Labels with Shortcomings – Reference

Kōtèkan – Percussion And…

More Kōtèkan

More Percussion Recordings of Interest

  • You’ll find STUNNING Shootout Winning Triple Plus (A+++) grades or close to them on both sides of this original Reference LP
  • So transparent, dynamic and REAL, this copy raises the bar for the sound of percussive music on vinyl
  • Includes an extraordinary interpretation of Ravel’s La Flute Enchantee that must be heard to be believed
  • “… heady, explosive, weird, bizarre and brilliant playing…” – S.F. Chronicle

This Reference LP, mastered by Stan Ricker might just be the best sounding record this sorry excuse for an audiophile label ever made.

Any label that would release Audiophile BS records such as this one and this one has a lot of explaining to do.

I hadn’t played this Kōtèkan title in probably twenty years, but I remembered it sure sounded good to me back in the day, so we decided to get some in and do a shootout for them. This copy was an impressive reminder of just how good the recording can be.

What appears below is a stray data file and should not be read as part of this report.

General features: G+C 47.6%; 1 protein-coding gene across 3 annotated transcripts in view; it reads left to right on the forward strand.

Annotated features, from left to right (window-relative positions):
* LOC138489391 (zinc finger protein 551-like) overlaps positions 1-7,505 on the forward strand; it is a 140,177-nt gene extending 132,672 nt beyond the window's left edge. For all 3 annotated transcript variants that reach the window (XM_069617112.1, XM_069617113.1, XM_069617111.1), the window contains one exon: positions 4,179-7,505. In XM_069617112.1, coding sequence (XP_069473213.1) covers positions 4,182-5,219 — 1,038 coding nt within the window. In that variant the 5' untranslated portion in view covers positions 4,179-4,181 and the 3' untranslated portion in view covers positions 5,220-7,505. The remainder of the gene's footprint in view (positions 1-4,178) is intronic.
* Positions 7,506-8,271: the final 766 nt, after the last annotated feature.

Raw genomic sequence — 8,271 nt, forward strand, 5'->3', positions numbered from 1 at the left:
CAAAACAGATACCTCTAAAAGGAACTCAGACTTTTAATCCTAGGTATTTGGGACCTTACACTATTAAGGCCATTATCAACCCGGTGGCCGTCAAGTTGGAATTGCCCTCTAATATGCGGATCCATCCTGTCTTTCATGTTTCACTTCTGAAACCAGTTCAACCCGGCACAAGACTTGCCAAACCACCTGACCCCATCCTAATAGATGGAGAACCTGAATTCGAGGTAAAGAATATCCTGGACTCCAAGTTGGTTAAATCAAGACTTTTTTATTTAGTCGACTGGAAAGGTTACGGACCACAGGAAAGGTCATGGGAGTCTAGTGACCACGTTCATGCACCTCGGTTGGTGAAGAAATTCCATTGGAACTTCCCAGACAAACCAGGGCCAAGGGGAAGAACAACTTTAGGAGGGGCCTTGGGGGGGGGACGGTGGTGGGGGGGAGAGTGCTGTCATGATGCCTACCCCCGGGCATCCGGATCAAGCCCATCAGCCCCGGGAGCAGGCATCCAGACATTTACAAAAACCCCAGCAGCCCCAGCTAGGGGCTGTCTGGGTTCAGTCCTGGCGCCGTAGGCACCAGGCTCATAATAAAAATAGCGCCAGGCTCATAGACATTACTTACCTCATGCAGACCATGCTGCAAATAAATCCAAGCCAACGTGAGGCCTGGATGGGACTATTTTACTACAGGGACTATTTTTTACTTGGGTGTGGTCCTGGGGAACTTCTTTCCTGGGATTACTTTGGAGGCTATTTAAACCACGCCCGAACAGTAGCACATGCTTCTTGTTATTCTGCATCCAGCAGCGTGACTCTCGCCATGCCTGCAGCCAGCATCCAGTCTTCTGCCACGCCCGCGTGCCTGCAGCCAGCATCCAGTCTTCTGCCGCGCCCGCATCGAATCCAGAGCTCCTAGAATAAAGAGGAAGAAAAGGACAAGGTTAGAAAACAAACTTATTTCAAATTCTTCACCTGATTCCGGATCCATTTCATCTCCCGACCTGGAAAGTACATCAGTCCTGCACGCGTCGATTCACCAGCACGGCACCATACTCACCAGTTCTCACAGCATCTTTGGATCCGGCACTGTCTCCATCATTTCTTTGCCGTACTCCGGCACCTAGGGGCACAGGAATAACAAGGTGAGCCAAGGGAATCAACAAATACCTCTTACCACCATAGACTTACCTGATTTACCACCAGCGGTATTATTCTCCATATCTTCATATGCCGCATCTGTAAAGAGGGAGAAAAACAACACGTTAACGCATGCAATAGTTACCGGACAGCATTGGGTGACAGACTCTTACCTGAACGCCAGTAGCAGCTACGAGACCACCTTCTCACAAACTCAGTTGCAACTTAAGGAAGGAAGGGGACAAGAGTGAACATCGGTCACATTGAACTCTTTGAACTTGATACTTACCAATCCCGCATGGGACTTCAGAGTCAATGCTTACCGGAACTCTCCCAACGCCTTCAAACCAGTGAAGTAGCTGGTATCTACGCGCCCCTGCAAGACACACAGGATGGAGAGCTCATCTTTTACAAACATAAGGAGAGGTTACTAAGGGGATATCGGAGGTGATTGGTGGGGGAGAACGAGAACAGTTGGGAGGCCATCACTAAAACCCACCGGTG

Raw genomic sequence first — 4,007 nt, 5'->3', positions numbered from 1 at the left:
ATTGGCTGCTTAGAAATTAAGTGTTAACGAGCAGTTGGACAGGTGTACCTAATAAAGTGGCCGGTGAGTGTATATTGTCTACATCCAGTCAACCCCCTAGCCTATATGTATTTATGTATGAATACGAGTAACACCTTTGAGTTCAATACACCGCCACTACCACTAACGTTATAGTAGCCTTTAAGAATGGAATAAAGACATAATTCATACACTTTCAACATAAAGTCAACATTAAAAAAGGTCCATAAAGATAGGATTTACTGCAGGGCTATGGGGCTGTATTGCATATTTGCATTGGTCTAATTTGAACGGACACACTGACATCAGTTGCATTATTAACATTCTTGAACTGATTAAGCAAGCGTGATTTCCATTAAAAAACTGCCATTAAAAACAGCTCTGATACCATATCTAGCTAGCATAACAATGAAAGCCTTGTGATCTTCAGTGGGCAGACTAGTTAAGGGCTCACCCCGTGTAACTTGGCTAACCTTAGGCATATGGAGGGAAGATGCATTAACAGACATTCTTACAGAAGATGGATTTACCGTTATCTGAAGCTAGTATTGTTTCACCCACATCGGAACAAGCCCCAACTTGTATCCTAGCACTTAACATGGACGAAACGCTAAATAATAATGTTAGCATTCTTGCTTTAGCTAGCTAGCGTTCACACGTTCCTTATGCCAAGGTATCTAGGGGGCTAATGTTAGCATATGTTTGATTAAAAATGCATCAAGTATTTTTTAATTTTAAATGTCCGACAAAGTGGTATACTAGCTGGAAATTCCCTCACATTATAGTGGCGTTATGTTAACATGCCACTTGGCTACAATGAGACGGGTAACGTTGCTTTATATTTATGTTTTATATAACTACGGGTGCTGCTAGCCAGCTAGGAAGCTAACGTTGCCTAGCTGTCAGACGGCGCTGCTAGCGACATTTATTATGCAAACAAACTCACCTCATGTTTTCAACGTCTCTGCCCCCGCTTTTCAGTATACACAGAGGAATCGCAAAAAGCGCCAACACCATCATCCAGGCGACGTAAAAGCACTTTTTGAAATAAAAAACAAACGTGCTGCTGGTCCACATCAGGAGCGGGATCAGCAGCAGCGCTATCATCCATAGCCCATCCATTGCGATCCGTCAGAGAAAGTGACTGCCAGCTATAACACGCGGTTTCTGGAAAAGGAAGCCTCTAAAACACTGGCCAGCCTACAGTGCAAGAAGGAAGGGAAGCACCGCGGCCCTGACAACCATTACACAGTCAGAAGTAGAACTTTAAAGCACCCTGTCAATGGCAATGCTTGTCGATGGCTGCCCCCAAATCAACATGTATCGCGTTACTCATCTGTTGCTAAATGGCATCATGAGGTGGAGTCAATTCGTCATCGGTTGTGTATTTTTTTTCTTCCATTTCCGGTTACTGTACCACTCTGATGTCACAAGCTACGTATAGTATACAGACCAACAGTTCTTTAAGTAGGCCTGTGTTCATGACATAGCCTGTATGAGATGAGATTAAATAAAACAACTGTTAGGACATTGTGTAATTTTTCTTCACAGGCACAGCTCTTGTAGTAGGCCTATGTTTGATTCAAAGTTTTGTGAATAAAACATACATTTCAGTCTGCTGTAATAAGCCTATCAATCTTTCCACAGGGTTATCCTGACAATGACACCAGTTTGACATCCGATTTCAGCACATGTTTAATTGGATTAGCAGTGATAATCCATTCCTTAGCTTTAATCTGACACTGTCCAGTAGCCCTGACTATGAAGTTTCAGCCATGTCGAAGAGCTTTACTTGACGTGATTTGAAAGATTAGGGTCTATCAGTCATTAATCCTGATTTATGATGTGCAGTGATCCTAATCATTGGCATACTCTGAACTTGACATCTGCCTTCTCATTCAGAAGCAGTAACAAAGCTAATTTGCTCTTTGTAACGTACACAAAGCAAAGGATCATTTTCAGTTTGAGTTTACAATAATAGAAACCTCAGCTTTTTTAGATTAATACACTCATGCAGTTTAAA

(more…)

Copland / Appalachian Spring Suite on Reference Records

Exceptional Classical and Orchestral Pressings Available Now

Sonic Grade: F

Hall of Shame pressing and another Reference Record reviewed and found wanting.

In all the years I was selling audiophile records, one of the labels whose appeal escaped me almost completely was Reference Records. Back then, when I would hear one of their orchestral or classical recordings, I was always left thinking, “Why do audiophiles like these records?”

I was confused, because at that time, back in the ’80s, I had simply not developed the listening skills that today make it so easy to recognize their faults. I thought other audiophiles must be hearing something I wasn’t. I could not put my finger on what I didn’t like about them, but now, having worked full time (and then some!) for more than twenty years to develop better critical listening skills, the shortcomings of their records, or, to be more accurate, the shortcomings of this particular copy of this particular title, took no time at all to work out.